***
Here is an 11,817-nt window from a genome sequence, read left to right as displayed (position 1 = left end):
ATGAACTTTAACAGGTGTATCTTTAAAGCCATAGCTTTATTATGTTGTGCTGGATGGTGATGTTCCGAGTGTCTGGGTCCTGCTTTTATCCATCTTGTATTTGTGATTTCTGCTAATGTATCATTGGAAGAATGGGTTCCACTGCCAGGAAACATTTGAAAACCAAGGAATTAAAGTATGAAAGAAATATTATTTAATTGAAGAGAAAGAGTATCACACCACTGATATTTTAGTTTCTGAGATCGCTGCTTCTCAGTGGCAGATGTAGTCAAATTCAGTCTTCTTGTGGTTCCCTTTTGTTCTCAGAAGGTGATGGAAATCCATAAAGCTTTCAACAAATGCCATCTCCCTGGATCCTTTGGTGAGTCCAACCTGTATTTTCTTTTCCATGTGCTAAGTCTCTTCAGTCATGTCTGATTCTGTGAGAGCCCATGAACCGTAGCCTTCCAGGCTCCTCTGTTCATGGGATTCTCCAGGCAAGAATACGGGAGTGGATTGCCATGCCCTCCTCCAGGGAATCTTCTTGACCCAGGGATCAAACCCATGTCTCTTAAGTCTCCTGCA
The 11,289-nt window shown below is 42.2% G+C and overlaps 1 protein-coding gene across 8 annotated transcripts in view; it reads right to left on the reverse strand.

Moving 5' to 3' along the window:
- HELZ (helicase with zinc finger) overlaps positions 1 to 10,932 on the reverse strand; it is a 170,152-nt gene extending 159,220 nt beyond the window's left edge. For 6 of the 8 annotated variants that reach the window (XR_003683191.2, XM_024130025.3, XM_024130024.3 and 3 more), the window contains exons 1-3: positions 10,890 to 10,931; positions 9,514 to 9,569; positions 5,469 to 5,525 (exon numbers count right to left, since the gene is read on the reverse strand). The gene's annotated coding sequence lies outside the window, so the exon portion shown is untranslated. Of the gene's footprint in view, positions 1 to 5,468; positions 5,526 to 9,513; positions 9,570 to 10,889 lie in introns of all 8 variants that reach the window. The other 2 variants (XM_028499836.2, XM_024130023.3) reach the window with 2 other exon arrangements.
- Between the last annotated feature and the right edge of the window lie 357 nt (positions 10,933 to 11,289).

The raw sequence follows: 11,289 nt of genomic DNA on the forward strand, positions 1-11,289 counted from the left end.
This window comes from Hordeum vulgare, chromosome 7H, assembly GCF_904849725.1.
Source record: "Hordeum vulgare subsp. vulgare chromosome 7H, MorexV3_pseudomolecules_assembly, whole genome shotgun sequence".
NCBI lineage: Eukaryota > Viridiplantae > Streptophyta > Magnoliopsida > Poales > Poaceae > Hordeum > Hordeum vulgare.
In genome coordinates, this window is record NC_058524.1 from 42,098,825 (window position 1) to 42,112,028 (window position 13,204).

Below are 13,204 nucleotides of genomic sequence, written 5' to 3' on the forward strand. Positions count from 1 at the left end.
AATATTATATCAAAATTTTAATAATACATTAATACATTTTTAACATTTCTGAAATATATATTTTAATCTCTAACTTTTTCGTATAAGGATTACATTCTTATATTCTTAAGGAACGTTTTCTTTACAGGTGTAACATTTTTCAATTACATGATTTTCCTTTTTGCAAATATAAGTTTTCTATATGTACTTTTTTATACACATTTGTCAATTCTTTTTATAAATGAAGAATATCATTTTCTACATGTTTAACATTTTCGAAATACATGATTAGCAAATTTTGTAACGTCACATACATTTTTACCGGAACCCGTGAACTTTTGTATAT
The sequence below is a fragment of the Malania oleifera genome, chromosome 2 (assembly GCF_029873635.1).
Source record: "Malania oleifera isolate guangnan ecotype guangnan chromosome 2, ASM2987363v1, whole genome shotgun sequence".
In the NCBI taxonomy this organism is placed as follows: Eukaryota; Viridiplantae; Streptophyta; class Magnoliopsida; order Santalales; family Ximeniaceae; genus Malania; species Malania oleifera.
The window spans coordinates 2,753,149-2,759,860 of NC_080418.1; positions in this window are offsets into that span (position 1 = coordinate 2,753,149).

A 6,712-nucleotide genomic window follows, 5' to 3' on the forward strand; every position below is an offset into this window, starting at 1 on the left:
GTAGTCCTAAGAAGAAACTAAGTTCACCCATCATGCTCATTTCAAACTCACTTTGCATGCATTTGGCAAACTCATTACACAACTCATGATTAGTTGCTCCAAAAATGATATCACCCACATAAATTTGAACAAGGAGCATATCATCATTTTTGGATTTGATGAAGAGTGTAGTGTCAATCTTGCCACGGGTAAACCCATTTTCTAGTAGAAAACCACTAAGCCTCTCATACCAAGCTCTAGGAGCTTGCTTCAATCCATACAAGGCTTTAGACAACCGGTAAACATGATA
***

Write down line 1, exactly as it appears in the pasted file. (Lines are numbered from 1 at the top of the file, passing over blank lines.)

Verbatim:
Here is an 11,817-nt window from a genome sequence, read left to right as displayed (position 1 = left end):